(Historical account to 1860)
Within five years of the establishment of the Wesleyan Theological Institution the premises leased for it at Hoxton Square had proved inadequate. A temporary solution was found in the location of a preparatory branch at Abney House, Stoke Newington, but by the time of the 1839 Wesleyan Methodist Conference it was clear that a more permanent solution was required. An initial sum of £55,000 was made available from the denomination's Centenary Fund for the establishment of premises for ministerial training in two locations, one in the vicinity of London and a second near Manchester. A sub-committee consisting of northern members of the management committee of the institution was formed, and the 1840 Conference heard that premises had been obtained at Didsbury, a suburb to the south of Manchester. The late eighteenth-century building received substantial alteration, and two tutors' houses and a college chapel were also built, with the work completed by September 1842. The Richmond branch of the institution would not be ready for another year, and as a result the Hoxton establishment was transferred to Didsbury, including the house governor, three tutors, and six students.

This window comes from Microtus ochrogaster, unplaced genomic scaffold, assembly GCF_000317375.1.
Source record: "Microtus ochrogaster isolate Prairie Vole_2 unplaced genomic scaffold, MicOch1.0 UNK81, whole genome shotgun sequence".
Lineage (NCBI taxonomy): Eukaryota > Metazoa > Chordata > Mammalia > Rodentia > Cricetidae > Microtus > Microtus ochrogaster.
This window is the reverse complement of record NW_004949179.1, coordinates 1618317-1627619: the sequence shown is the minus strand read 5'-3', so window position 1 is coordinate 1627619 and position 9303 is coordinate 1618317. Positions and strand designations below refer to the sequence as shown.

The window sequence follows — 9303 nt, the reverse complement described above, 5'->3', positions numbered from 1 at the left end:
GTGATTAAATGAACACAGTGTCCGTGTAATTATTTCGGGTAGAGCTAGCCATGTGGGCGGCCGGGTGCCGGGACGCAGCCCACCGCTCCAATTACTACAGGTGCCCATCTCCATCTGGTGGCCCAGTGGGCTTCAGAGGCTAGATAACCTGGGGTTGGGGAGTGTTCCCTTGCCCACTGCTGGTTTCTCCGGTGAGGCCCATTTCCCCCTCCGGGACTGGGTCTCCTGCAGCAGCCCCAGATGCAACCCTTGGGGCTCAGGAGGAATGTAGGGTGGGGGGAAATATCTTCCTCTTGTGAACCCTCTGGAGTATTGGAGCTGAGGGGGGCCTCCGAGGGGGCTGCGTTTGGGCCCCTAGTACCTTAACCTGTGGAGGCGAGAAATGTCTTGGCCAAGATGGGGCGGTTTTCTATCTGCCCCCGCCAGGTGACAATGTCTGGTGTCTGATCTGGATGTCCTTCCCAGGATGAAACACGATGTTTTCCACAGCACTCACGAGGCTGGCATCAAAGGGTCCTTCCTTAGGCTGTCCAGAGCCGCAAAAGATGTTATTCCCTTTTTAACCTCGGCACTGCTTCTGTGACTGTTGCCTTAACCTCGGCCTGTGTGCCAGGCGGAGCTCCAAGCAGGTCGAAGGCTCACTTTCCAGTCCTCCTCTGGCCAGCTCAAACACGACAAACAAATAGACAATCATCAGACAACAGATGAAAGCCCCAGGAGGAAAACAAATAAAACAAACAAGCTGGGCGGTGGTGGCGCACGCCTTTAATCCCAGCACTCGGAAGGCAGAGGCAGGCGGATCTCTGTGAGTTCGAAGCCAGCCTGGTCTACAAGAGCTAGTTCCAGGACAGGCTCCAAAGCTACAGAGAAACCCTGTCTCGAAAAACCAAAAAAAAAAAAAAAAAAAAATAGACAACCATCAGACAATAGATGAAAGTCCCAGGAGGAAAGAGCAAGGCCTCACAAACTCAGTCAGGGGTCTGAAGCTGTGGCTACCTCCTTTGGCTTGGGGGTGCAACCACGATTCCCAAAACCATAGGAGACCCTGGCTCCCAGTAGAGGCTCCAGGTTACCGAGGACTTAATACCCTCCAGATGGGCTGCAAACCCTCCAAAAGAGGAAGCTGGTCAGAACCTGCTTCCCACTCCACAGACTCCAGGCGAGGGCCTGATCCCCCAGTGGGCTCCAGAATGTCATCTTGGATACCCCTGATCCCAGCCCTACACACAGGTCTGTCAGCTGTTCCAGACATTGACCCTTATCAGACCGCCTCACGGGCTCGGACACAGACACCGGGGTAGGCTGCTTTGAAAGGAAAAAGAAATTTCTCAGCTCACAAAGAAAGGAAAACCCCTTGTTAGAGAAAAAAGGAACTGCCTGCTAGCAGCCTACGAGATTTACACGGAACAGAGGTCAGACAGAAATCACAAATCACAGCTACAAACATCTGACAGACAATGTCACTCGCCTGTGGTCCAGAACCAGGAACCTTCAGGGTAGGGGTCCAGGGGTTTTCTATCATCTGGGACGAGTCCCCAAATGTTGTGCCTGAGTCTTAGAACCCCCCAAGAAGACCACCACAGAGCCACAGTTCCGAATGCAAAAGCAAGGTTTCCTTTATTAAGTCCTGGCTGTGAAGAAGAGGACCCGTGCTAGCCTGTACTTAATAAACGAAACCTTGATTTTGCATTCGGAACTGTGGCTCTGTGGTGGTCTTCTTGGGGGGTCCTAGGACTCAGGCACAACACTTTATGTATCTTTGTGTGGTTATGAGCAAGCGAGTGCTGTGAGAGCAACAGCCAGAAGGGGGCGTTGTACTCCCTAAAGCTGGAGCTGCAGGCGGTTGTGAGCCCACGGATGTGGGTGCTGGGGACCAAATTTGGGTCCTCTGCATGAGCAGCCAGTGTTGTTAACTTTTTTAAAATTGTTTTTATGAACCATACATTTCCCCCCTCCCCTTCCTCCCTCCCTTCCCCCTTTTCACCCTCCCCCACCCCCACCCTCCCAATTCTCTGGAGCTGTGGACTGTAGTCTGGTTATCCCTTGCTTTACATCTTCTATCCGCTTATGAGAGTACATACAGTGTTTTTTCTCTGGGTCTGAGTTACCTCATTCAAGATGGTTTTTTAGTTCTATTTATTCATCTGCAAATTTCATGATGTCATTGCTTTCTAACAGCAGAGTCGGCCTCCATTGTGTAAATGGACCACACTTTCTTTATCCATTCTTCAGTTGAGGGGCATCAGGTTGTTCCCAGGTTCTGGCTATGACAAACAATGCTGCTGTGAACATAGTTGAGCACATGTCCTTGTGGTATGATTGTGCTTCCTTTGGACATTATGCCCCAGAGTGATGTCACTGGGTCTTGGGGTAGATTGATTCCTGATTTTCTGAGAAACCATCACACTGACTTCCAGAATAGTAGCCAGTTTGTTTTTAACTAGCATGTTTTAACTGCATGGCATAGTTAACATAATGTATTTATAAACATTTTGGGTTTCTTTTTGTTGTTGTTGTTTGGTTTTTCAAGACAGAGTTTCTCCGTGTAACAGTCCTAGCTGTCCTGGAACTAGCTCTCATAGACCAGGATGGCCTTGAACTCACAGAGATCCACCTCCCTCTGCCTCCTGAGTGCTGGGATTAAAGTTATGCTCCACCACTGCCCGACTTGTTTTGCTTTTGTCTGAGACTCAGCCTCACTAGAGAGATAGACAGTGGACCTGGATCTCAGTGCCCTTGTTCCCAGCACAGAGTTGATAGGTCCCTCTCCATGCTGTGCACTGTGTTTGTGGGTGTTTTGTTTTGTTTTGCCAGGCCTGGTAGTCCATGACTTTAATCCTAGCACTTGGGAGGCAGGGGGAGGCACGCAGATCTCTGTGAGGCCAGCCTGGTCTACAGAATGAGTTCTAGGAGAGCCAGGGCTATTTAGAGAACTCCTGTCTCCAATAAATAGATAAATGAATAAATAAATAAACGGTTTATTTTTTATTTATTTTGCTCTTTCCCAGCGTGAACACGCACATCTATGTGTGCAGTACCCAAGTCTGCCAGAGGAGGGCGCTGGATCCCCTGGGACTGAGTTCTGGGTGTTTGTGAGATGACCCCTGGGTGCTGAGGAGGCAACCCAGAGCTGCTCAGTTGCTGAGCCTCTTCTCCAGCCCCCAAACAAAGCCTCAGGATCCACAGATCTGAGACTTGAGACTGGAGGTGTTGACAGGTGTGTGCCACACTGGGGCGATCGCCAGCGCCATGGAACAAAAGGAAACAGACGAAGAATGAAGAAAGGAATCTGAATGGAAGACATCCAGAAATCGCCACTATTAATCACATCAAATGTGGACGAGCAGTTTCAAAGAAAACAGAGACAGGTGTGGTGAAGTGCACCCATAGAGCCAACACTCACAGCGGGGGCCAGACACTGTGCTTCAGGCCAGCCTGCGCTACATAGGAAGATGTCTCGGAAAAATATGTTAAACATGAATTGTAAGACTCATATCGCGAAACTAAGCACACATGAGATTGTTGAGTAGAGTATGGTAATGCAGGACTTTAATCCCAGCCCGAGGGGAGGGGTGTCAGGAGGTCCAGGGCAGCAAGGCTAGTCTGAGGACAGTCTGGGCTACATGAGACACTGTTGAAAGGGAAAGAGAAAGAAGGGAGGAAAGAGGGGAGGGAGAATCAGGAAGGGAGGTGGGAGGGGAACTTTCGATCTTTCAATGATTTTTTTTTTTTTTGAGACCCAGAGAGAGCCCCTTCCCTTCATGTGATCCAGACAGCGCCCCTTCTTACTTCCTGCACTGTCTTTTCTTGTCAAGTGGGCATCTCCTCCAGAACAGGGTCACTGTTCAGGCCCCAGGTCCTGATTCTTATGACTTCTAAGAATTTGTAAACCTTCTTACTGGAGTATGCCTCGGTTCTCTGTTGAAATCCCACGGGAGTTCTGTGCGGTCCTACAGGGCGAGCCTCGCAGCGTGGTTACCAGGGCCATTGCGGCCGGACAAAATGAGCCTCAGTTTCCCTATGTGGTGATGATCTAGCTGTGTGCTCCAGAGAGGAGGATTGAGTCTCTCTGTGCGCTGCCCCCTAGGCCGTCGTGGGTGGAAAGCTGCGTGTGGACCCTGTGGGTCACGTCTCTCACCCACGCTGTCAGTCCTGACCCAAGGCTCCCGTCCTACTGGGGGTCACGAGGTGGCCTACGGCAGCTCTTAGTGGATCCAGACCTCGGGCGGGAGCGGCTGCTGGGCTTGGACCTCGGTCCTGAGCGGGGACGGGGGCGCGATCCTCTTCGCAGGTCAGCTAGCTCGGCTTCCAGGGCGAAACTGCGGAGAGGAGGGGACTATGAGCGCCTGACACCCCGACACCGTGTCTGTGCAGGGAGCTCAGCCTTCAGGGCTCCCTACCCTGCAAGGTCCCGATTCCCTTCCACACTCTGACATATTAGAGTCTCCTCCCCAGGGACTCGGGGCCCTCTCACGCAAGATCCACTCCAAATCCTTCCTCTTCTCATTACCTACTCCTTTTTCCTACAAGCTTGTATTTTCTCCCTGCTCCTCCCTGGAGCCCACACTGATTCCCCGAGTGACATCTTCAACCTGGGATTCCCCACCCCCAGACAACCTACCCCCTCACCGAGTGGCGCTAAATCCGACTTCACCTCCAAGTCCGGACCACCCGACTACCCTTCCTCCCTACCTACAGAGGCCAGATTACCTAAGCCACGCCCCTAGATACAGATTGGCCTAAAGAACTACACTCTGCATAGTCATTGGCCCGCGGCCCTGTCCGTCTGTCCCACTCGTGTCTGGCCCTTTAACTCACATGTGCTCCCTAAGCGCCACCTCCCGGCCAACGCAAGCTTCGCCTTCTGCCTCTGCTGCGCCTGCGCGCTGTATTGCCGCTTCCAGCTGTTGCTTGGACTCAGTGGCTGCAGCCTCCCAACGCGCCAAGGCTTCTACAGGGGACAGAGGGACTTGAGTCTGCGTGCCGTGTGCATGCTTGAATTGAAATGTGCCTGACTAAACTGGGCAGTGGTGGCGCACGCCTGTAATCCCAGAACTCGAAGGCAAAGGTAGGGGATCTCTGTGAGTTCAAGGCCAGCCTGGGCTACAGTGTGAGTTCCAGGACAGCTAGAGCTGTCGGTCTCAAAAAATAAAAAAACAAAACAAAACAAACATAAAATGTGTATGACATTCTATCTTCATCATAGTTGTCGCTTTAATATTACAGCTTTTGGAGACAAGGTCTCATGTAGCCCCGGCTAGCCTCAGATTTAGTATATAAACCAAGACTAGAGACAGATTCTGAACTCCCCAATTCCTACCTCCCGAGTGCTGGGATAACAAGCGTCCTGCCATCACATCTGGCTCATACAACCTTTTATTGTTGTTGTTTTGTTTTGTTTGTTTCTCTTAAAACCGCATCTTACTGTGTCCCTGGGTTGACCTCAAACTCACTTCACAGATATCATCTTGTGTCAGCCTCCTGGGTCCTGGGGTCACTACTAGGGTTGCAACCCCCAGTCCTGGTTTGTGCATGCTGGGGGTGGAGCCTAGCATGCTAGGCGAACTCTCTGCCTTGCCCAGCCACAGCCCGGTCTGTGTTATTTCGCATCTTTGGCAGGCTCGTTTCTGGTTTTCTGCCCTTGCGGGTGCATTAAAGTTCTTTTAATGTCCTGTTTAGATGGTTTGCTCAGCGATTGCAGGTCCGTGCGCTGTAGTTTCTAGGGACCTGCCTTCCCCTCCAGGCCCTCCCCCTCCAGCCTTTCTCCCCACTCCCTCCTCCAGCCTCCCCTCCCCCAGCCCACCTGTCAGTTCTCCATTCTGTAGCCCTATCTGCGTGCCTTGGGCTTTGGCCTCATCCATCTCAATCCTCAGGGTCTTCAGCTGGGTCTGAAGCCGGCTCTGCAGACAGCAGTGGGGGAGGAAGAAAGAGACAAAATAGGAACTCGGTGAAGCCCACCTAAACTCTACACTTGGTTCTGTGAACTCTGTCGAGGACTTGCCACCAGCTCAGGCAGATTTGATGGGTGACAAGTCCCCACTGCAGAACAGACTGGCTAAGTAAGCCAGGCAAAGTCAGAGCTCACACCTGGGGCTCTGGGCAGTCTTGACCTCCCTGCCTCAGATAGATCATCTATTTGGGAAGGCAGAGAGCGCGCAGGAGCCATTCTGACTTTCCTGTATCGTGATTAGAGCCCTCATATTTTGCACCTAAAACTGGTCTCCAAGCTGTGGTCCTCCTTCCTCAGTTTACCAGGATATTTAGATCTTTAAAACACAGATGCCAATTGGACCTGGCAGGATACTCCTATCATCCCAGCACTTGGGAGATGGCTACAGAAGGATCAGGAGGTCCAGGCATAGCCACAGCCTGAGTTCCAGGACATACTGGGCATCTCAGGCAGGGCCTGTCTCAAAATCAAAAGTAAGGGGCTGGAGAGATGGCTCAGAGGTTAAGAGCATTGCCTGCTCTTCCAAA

The teaching staff at Didsbury consisted of a theological tutor, classical tutor, and usually an assistant tutor. The house governor was employed to take responsibility for the pastoral care and spiritual development of the students, as well as the domestic management of the house. John Hannah, the theological tutor at Hoxton, transferred to Didsbury with William Thornton, classical tutor, Theophilus Woolmer, assistant tutor, and Philip Turner, house governor. Turner stayed for a year before returning south to assume the same responsibilities at Richmond, and was replaced by John Bowers, president of Conference in 1858. Bowers and Hannah both provided the institution with long service, Bowers dying in post in 1866, and Hannah resigning shortly before his death in 1867. Jonathan Crowther succeeded Thornton as classical tutor in 1849, and was replaced seven years later by John Dury Geden. Assistant tutors included John Hebb, Benjamin Hellier, George William Olver, and Charles Kelly. Specialist assistance was occasionally obtained from external lecturers: in 1845 Jonathan Barber delivered a series of elocution lectures, and science lectures were delivered by William Sturgeon in 1844 and William Crawford Williamson of Owen's College in 1856.